Friday, 25 November 2011

Re-purposing an old laptop

I just rediscovered a draft post from 2011 that I had forgotten about..  may as well post it now.


Old laptops are dirt cheap on eBay these days, and while they may not have touchscreens, quad-core processors or gigs and gigs of RAM, they can still be used for a bunch of different purposes, depending on your needs.

I've been experimenting with an old Toshiba Tecra 8200 to see what I can get it to do.

First problem is that it doesn't have a lot of memory. 128Mb to be precise.
Second problem is that it's got a Pentium processor with not-a-lot of gruntage.

That limits options for what operating system we can run.  It was either something ancient, like Windows 98 (SE, of course), or DSL (Damn Small Linux) which at least has some modern functionality and networking.

So, I opted for DSL and sure enough, it installs and boots up straight off CD.  It detected the built in ethernet port, and the wireless straight away - although attempting to use the wireless connection causes a totally epic fail of a system lockup, complete with old-school graphics glitching..  Nice.

Still, on a wired connection it seems to work ok.  

The web-browser is basic, but functional, and of course terminal / SSH works just fine, so the machine would make a good terminal / basic web browser.  It's also a pretty reasonable resolution screen so it'd make a good digital photo frame, if the case was redone a bit.

Monday, 21 November 2011

A step towards proper "Help me ObiWan Kenobi" holograms.

So, I've seen this a few places now, some researchers in Japan have created a "True 3D" display similar in appearance to the holographic displays we've been promised in SciFi for years and years.

I am not entirely sure how air molecules can be excited to create plasma by targeting lasers, without the lasers being dangerously powerful. Perhaps it's a resonance thing.  Need to read up on it.

What I want to know is can I build one using two £2.50 laser pointers and a fish tank? :-)

Probably not, but it's a nice idea to add to the "I'll never get time to do this" pile.

Friday, 18 November 2011

Weekly Links #4

Ok, so I just realised I didn't publish this last Friday.
Time just sort of got away from me - slippery stuff that it is.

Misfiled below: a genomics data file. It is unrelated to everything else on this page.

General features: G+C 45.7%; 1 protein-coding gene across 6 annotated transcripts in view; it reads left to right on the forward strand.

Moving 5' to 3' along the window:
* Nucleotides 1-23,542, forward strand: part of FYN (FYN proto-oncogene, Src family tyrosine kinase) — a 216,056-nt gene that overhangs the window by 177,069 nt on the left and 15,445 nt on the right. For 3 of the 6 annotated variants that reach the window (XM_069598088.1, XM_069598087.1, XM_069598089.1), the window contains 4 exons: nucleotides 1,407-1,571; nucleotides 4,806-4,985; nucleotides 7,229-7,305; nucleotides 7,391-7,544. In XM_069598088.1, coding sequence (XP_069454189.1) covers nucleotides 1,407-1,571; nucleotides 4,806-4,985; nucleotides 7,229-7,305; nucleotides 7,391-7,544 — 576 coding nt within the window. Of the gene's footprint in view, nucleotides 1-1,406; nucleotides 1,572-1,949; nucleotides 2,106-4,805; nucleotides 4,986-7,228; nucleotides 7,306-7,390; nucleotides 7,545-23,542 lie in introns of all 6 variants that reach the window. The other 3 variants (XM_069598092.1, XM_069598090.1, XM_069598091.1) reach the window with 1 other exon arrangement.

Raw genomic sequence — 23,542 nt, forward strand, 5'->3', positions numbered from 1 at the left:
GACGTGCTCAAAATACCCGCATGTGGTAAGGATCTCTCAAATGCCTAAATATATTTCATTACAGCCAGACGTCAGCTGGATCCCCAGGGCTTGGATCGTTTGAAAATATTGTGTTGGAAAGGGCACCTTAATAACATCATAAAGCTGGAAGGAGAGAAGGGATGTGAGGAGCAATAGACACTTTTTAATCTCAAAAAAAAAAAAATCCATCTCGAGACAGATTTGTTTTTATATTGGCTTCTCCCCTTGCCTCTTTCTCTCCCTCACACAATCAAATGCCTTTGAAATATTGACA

Anyway.. Some cool stuff that I found on the interwebs this week..

The Rolson 28600 Gaming Toolkit - A toolkit specifically designed for fixing games consoles.  This is a genius idea, and although, judging by the reviews, the quality of the tools seems a little bit suspect - it's still interesting.

On a similar tool related theme - Make your own handles for micro-screwdrivers - An instructable on how to make your own handles to improve the torque on micro-screwdrivers, so you can actually un-do screws with them rather than just get annoyed and jab violently at whatever it is you are trying to fix.
Looks good!!!

Nutella and banana ice cream. A food hack  (Or Recipe, as they used to be called)  Sounds really good and surprisingly low-calorie. I must try it at some point.

Friday, 4 November 2011

Weekly Links #3

Some interesting stuff this week, but not a huge amount as I've been pretty busy.

Microsoft Augmented Reality system - based on a bunch of Kinect units, some micro projectors, and some very clever code to link it all together - the projectors act as a kind of flash-light onto the virtual world, overlaid on top of the real world. The real clincher is at the end of the video, with virtual bouncy balls rolling around on a real desk, and into a real drawer.

First manned flight of an octocopter.  Quadrocopters are all the rage at the moment, for their size and maneouverability - however e-volo have taken it a step further, added more rotors and a seat, and made it flyable. It's very obviously a first generation prototype, made from wood, gaffer tape and a fitness ball, still controlled with a standard model plane controller, but it works and they lift off the ground.

"No, I don't know what
 you want for tea!"
Siri equivalent for Android - SpeakToIt Assistant is free, does a lot of the things that Siri does, and also appears to do some stuff that Siri can't do - "Where is the closest Sainsbury's" for example.   It can be used to write emails or SMS, search for music, answer random questions ("How big is Mars" was one we asked, and were very surprised when it told us the estimated mass of Mars)  It also can do searches, calendar related tasks, and in theory, translations, although we couldn't get that to work.   The developers appear very open to ideas, so suggestions for future features stand a good chance of being listened to.   All in all, pretty good fun.  Whether it's actually faster or more useful than the standard text-based interfaces, I don't know.

Make your own mini Arcade Cab - exactly what it says on the tin - how to make your own mini arcade cabinet!

"Do a barrel roll" - In Google Chrome, do a google search for Do a barrel roll.  It's pointless, but actually pretty funny.  In a really geeky way.

Concatenating CSVs the easy way

I was recently asked how to 'merge' a few CSV files into one, and if there was a script or tool that could do that. Lets say you h...